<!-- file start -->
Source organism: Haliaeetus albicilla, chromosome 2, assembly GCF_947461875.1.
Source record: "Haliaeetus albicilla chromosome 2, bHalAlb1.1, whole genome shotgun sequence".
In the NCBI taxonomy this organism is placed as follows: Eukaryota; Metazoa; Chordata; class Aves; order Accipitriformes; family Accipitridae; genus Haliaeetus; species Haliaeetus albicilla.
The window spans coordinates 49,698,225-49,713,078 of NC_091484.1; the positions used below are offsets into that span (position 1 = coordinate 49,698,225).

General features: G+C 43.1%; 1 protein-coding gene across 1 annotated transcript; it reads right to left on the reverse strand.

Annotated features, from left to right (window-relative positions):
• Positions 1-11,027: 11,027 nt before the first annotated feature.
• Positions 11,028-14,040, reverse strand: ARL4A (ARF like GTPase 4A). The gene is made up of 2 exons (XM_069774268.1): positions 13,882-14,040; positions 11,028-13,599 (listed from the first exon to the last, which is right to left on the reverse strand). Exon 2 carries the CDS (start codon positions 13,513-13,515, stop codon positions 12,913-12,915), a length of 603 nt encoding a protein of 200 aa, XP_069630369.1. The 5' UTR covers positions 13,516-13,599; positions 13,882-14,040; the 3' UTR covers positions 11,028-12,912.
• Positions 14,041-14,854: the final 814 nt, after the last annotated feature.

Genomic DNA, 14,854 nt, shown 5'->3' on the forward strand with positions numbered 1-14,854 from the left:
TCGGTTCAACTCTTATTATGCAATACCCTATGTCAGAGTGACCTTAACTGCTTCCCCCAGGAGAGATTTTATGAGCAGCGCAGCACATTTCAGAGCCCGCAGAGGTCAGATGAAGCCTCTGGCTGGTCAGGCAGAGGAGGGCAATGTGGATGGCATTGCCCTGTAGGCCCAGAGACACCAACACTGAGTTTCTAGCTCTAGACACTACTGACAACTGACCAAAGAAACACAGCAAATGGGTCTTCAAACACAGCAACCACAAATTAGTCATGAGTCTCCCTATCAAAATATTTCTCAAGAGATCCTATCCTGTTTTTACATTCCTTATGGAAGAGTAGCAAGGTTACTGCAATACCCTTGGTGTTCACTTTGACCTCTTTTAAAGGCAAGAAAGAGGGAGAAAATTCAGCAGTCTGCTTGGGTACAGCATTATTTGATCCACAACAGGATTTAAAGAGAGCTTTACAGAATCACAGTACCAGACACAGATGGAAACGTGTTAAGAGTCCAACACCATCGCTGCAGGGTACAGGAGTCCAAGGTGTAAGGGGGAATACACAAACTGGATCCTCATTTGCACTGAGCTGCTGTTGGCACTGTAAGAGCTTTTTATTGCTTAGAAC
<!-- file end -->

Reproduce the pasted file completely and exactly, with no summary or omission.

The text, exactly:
Source organism: Haliaeetus albicilla, chromosome 2, assembly GCF_947461875.1.
Source record: "Haliaeetus albicilla chromosome 2, bHalAlb1.1, whole genome shotgun sequence".
In the NCBI taxonomy this organism is placed as follows: Eukaryota; Metazoa; Chordata; class Aves; order Accipitriformes; family Accipitridae; genus Haliaeetus; species Haliaeetus albicilla.
The window spans coordinates 49,698,225-49,713,078 of NC_091484.1; the positions used below are offsets into that span (position 1 = coordinate 49,698,225).

General features: G+C 43.1%; 1 protein-coding gene across 1 annotated transcript; it reads right to left on the reverse strand.

Annotated features, from left to right (window-relative positions):
• Positions 1-11,027: 11,027 nt before the first annotated feature.
• Positions 11,028-14,040, reverse strand: ARL4A (ARF like GTPase 4A). The gene is made up of 2 exons (XM_069774268.1): positions 13,882-14,040; positions 11,028-13,599 (listed from the first exon to the last, which is right to left on the reverse strand). Exon 2 carries the CDS (start codon positions 13,513-13,515, stop codon positions 12,913-12,915), a length of 603 nt encoding a protein of 200 aa, XP_069630369.1. The 5' UTR covers positions 13,516-13,599; positions 13,882-14,040; the 3' UTR covers positions 11,028-12,912.
• Positions 14,041-14,854: the final 814 nt, after the last annotated feature.

Genomic DNA, 14,854 nt, shown 5'->3' on the forward strand with positions numbered 1-14,854 from the left:
TCGGTTCAACTCTTATTATGCAATACCCTATGTCAGAGTGACCTTAACTGCTTCCCCCAGGAGAGATTTTATGAGCAGCGCAGCACATTTCAGAGCCCGCAGAGGTCAGATGAAGCCTCTGGCTGGTCAGGCAGAGGAGGGCAATGTGGATGGCATTGCCCTGTAGGCCCAGAGACACCAACACTGAGTTTCTAGCTCTAGACACTACTGACAACTGACCAAAGAAACACAGCAAATGGGTCTTCAAACACAGCAACCACAAATTAGTCATGAGTCTCCCTATCAAAATATTTCTCAAGAGATCCTATCCTGTTTTTACATTCCTTATGGAAGAGTAGCAAGGTTACTGCAATACCCTTGGTGTTCACTTTGACCTCTTTTAAAGGCAAGAAAGAGGGAGAAAATTCAGCAGTCTGCTTGGGTACAGCATTATTTGATCCACAACAGGATTTAAAGAGAGCTTTACAGAATCACAGTACCAGACACAGATGGAAACGTGTTAAGAGTCCAACACCATCGCTGCAGGGTACAGGAGTCCAAGGTGTAAGGGGGAATACACAAACTGGATCCTCATTTGCACTGAGCTGCTGTTGGCACTGTAAGAGCTTTTTATTGCTTAGAAC